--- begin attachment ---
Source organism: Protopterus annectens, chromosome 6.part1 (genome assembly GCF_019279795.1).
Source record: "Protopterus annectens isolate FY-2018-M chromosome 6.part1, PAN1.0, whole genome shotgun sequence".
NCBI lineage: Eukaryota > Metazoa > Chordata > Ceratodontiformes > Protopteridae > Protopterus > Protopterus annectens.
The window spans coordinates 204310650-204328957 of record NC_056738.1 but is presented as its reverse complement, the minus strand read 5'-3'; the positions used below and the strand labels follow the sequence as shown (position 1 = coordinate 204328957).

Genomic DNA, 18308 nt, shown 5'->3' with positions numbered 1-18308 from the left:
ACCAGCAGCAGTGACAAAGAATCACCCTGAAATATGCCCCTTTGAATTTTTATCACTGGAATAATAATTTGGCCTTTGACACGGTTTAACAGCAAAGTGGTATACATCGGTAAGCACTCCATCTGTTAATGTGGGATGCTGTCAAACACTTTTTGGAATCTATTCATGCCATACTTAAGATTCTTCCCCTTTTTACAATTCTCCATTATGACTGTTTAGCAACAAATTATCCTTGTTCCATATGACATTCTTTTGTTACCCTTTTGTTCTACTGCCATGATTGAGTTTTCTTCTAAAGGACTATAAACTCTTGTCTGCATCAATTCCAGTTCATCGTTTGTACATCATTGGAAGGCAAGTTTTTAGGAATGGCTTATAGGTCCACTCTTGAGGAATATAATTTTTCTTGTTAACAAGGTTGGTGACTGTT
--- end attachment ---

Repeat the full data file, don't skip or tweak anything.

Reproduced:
Source organism: Protopterus annectens, chromosome 6.part1 (genome assembly GCF_019279795.1).
Source record: "Protopterus annectens isolate FY-2018-M chromosome 6.part1, PAN1.0, whole genome shotgun sequence".
NCBI lineage: Eukaryota > Metazoa > Chordata > Ceratodontiformes > Protopteridae > Protopterus > Protopterus annectens.
The window spans coordinates 204310650-204328957 of record NC_056738.1 but is presented as its reverse complement, the minus strand read 5'-3'; the positions used below and the strand labels follow the sequence as shown (position 1 = coordinate 204328957).

Genomic DNA, 18308 nt, shown 5'->3' with positions numbered 1-18308 from the left:
ACCAGCAGCAGTGACAAAGAATCACCCTGAAATATGCCCCTTTGAATTTTTATCACTGGAATAATAATTTGGCCTTTGACACGGTTTAACAGCAAAGTGGTATACATCGGTAAGCACTCCATCTGTTAATGTGGGATGCTGTCAAACACTTTTTGGAATCTATTCATGCCATACTTAAGATTCTTCCCCTTTTTACAATTCTCCATTATGACTGTTTAGCAACAAATTATCCTTGTTCCATATGACATTCTTTTGTTACCCTTTTGTTCTACTGCCATGATTGAGTTTTCTTCTAAAGGACTATAAACTCTTGTCTGCATCAATTCCAGTTCATCGTTTGTACATCATTGGAAGGCAAGTTTTTAGGAATGGCTTATAGGTCCACTCTTGAGGAATATAATTTTTCTTGTTAACAAGGTTGGTGACTGTT